MLB In Talks To Offer Streaming For All Teams' Home Games In-Market Even Without A Cable Subscription

from the home-run dept

Streaming options for professional and major college sports has long been a fascination of mine. That is in part because I’m both a fairly big fan of major sports and a fan of streaming over the wire instead of having cable television. My family cut the cord a couple of years back and hasn’t looked back since, almost entirely satisfied with our decision. The one area of concern here continues to be being able to stream our local sports teams, as most of the pro sports leagues still have stupid local blackout rules. MLB.TV, the league’s fantastic streaming service, has these rules too. While using a DNS proxy is trivially easy, easier would be the league coming to terms with modernity and ending the blackout rules. Notably, MLB did this in 2015 when it came specifically to Fox Sports broadcasts for 15 teams, but as I noted at the time:

But don’t think for a single moment that that’s where it ends. Even if MLB can’t get similar deals in place for the other half of teams in the league, which would fully free up the fantastic MLB.TV product for local streaming, any modicum of success that Fox has with this program will be immediately adopted by the other broadcasters. They really don’t have a choice. Cord-cutting isn’t going away and it’s been professional and college sports that have long kept subscribers tethered.

It took longer than I expected, but it’s finally happening. Reports indicate that MLB is currently planning to rollout an all-league streaming option that would end local blackout rules entirely, even for cord-cutters. And, in case you thought this was going to be an MLB-only thing, its bringing the other major leagues along for the ride.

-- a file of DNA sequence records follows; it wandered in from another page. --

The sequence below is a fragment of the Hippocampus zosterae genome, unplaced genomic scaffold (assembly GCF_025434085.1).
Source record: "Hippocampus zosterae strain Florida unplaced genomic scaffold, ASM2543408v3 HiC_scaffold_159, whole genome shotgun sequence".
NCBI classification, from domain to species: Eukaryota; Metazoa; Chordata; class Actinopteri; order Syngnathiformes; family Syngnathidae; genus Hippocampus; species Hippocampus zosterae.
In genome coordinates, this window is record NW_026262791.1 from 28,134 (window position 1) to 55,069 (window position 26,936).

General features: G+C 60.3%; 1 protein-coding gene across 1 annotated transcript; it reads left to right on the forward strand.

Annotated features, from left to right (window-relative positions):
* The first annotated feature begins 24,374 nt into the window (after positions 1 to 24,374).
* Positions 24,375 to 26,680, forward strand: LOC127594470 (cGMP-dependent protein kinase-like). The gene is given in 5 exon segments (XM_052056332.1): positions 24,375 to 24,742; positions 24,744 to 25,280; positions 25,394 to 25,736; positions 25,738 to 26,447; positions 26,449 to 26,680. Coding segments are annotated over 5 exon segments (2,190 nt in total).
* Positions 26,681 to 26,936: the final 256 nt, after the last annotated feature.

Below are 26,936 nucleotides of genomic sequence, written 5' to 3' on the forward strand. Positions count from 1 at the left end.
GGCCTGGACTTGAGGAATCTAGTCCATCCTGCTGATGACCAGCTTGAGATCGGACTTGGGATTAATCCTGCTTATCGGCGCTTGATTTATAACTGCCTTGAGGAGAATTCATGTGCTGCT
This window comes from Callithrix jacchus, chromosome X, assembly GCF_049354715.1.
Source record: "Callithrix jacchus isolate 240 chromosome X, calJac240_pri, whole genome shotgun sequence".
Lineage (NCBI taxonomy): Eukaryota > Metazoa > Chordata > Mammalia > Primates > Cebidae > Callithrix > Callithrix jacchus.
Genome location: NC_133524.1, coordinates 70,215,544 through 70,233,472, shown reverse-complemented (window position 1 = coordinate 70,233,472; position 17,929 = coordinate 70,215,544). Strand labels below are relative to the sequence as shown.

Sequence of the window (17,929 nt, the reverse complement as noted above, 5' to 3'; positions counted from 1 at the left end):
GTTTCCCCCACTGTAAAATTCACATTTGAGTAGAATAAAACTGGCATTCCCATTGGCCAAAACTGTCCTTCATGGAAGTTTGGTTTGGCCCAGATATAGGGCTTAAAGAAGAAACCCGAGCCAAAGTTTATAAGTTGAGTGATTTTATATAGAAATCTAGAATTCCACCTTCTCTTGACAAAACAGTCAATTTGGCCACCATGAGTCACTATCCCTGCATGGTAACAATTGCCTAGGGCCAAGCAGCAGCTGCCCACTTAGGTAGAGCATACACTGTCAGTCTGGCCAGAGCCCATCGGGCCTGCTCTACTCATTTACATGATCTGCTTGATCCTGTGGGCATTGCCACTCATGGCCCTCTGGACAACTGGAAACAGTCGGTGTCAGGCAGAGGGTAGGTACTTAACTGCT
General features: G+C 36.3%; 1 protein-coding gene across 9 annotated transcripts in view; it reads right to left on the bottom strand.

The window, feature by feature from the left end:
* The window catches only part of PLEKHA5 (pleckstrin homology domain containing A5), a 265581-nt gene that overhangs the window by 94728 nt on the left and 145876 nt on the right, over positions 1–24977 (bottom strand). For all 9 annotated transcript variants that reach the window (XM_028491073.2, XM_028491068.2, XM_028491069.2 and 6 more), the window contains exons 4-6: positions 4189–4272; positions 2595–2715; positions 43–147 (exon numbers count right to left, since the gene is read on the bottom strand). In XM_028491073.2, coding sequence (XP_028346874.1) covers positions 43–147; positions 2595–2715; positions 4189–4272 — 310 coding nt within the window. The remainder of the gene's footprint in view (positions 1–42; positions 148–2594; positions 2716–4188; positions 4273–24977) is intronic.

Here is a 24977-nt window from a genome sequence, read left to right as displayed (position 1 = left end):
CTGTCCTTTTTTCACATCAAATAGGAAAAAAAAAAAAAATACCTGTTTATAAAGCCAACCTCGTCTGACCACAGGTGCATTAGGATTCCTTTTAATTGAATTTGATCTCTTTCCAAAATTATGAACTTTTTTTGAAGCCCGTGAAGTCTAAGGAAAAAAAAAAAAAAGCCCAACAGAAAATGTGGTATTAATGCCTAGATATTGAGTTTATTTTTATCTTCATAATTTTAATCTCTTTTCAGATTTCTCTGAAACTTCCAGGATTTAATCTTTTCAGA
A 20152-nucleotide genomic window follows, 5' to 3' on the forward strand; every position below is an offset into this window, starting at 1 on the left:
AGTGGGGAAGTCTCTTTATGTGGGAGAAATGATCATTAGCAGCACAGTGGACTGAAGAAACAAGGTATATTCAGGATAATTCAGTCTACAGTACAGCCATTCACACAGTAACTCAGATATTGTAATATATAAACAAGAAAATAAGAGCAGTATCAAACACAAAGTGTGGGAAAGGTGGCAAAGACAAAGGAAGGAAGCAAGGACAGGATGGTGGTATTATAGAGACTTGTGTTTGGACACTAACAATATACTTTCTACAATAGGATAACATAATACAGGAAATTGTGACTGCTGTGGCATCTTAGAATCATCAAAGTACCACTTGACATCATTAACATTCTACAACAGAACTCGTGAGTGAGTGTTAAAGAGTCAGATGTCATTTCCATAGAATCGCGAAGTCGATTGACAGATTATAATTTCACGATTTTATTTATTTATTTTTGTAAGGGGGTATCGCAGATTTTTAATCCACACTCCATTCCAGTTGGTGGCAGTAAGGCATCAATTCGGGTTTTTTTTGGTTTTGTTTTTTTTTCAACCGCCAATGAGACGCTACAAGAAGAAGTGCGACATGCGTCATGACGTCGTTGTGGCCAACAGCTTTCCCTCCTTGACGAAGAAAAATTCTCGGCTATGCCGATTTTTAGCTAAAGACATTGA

The web-based service — which could address a decades-old annoyance for baseball fans that some have partly blamed for the league’s steadily declining viewership — could launch as early as the 2023 season, a person with direct knowledge of the negotiations said.

The National Basketball Association and the National Hockey League are also considering partnering with MLB on the new streaming service, sources said. Insiders say subscription rates would vary by geographic market and could be between $10 and $20 a month — well below the monthly cost of most cable-TV packages, which can easily stretch past $100.

As you might imagine, the cable companies are not thrilled with this. After all, while cord-cutting has been a steady force in the American media landscape, the dam has yet to burst and that is almost certainly due to the appetite for live sports broadcasts that still sit behind complicated cable television deals these leagues have with broadcast partners. So how is this going to work?

Well, MLB is doing what I suggested almost a decade ago: making the streaming broadcast identical to the television broadcast and giving broadcast partners some of the revenue, while also giving the broadcast commercial advertisements the additional reach of the stream.

Sources said MLB Commissioner Rob Manfred could end up offering cable-TV giants a piece of the streaming revenue to compensate for potential subscriber losses. Manfred’s pitch is that cable TV won’t lose many subscribers, as MLB is mainly targeting younger customers who have already cut the cord, sources said. The cable companies don’t have streaming rights but could retaliate by paying less to broadcast games if they don’t like the bargain, sources said.

As for the teams, MLB’s streaming service would pay them based on viewership in their local markets. One MLB owner said the league has kept its owners appraised, and believes it has general support though no vote has been taken. Indeed, the MLB and team owners are concerned over dire forecasts for viewership. Roughly half of Americans will not be watching cable or satellite TV within a few years, according to Pew Research Center annual surveys.

There is no firm deal yet, as MLB is currently working with broadcast partners and its teams to finalize the plan. Sinclair Broadcasting is a major piece of gum in the works, because of course it is. Sinclair has the broadcast rights for nearly half the league’s teams and is putting up a stink, though MLB’s strategy appears to be repeatedly pointing out that Sinclair may be in such dire financial trouble such that it can’t be trusted to continue operating far into the future.

At first, sources said Sinclair tried to persuade MLB to allow it to control the service for several years before handing the reins to MLB. But the league wasn’t having it, citing Sinclair’s financial condition and raising concerns that the company won’t be able to spend the money that’s needed for high-quality broadcasts, sources said.